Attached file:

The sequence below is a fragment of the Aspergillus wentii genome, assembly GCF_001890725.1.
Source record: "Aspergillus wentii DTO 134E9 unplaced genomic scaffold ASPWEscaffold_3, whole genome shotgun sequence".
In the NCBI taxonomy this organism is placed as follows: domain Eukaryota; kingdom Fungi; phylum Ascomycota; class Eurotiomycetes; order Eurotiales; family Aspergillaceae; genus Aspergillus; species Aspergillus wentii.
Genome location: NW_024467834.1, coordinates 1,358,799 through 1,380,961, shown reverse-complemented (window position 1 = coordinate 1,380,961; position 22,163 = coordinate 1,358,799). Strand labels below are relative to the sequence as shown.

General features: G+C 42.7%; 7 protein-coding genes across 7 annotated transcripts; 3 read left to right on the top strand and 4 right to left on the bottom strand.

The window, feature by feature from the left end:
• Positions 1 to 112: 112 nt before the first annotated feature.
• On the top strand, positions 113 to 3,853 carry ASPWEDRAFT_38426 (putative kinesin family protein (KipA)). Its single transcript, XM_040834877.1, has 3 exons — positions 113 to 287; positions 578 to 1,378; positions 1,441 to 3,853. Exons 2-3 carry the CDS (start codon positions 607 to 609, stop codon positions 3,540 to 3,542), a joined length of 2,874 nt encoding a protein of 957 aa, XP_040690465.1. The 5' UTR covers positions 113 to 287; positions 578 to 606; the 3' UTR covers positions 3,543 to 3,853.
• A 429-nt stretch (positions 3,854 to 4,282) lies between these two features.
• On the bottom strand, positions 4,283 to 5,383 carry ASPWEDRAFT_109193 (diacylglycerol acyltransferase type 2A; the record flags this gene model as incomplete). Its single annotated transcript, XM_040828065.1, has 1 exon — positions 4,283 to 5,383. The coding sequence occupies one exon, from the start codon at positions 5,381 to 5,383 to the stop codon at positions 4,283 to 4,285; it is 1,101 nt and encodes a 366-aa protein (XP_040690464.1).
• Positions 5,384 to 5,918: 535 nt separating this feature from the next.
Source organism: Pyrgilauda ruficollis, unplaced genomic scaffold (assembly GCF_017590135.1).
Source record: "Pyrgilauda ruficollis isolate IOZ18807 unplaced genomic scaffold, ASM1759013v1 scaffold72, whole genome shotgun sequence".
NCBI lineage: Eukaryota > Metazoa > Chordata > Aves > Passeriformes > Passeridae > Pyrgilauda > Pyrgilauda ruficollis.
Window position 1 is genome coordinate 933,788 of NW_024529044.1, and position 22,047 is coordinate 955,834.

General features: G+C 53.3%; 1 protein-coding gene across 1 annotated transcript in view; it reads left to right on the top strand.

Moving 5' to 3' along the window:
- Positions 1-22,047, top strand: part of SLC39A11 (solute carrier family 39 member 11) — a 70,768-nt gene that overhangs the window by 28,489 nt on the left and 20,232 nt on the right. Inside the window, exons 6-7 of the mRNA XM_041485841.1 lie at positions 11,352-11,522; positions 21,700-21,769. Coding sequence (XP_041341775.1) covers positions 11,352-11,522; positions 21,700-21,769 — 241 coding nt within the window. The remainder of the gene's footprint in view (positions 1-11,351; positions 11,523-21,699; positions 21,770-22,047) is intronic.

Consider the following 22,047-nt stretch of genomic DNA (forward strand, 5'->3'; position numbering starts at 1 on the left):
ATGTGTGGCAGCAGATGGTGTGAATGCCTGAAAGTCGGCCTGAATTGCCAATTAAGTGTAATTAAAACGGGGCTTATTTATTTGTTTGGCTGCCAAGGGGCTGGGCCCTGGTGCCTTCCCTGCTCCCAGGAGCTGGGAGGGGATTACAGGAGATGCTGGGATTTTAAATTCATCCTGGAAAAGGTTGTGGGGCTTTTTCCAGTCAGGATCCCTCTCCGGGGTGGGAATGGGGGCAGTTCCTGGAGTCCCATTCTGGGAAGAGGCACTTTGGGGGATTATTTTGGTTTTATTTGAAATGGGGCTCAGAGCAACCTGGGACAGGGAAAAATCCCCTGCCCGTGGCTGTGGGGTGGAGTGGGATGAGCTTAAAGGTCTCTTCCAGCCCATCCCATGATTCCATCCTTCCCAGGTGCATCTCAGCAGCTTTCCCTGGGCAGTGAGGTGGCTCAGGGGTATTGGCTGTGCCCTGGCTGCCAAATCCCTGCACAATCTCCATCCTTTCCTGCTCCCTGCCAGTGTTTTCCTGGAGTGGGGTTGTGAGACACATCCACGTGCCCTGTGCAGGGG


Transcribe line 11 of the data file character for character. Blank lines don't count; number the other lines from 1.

• Positions 5,384 to 5,918: 535 nt separating this feature from the next.